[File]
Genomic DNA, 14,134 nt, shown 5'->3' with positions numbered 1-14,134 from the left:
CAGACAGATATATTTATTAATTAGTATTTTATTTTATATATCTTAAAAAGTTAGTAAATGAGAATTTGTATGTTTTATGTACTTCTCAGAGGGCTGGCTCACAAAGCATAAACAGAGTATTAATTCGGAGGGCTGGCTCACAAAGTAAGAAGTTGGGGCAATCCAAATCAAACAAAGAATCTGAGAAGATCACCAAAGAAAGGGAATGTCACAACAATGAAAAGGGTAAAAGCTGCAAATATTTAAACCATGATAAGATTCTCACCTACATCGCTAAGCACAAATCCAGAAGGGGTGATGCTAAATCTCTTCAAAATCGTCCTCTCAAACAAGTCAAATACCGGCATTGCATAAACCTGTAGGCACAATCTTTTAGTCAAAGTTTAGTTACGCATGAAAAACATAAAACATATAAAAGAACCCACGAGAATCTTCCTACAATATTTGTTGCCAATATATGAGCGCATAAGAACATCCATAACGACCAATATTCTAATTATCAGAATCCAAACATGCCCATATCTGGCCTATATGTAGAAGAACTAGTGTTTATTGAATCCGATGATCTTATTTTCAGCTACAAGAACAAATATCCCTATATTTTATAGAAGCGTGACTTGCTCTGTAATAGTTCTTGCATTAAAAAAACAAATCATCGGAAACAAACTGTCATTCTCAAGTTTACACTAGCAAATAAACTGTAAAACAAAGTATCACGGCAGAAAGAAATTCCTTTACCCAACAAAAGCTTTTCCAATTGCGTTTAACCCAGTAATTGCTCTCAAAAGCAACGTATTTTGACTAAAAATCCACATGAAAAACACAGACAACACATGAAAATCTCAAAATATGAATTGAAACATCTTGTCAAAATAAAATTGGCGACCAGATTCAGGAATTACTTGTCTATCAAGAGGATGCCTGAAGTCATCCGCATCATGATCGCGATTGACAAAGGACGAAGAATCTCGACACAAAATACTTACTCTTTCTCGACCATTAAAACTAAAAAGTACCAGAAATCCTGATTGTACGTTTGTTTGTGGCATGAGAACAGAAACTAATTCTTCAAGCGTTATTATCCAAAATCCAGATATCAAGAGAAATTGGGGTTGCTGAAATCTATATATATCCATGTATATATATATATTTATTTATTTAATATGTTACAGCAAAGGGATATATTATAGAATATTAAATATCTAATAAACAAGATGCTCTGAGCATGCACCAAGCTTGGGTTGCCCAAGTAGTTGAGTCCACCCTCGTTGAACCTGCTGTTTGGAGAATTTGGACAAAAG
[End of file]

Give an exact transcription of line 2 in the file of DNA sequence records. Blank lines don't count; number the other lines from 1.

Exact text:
CAGACAGATATATTTATTAATTAGTATTTTATTTTATATATCTTAAAAAGTTAGTAAATGAGAATTTGTATGTTTTATGTACTTCTCAGAGGGCTGGCTCACAAAGCATAAACAGAGTATTAATTCGGAGGGCTGGCTCACAAAGTAAGAAGTTGGGGCAATCCAAATCAAACAAAGAATCTGAGAAGATCACCAAAGAAAGGGAATGTCACAACAATGAAAAGGGTAAAAGCTGCAAATATTTAAACCATGATAAGATTCTCACCTACATCGCTAAGCACAAATCCAGAAGGGGTGATGCTAAATCTCTTCAAAATCGTCCTCTCAAACAAGTCAAATACCGGCATTGCATAAACCTGTAGGCACAATCTTTTAGTCAAAGTTTAGTTACGCATGAAAAACATAAAACATATAAAAGAACCCACGAGAATCTTCCTACAATATTTGTTGCCAATATATGAGCGCATAAGAACATCCATAACGACCAATATTCTAATTATCAGAATCCAAACATGCCCATATCTGGCCTATATGTAGAAGAACTAGTGTTTATTGAATCCGATGATCTTATTTTCAGCTACAAGAACAAATATCCCTATATTTTATAGAAGCGTGACTTGCTCTGTAATAGTTCTTGCATTAAAAAAACAAATCATCGGAAACAAACTGTCATTCTCAAGTTTACACTAGCAAATAAACTGTAAAACAAAGTATCACGGCAGAAAGAAATTCCTTTACCCAACAAAAGCTTTTCCAATTGCGTTTAACCCAGTAATTGCTCTCAAAAGCAACGTATTTTGACTAAAAATCCACATGAAAAACACAGACAACACATGAAAATCTCAAAATATGAATTGAAACATCTTGTCAAAATAAAATTGGCGACCAGATTCAGGAATTACTTGTCTATCAAGAGGATGCCTGAAGTCATCCGCATCATGATCGCGATTGACAAAGGACGAAGAATCTCGACACAAAATACTTACTCTTTCTCGACCATTAAAACTAAAAAGTACCAGAAATCCTGATTGTACGTTTGTTTGTGGCATGAGAACAGAAACTAATTCTTCAAGCGTTATTATCCAAAATCCAGATATCAAGAGAAATTGGGGTTGCTGAAATCTATATATATCCATGTATATATATATATTTATTTATTTAATATGTTACAGCAAAGGGATATATTATAGAATATTAAATATCTAATAAACAAGATGCTCTGAGCATGCACCAAGCTTGGGTTGCCCAAGTAGTTGAGTCCACCCTCGTTGAACCTGCTGTTTGGAGAATTTGGACAAAAG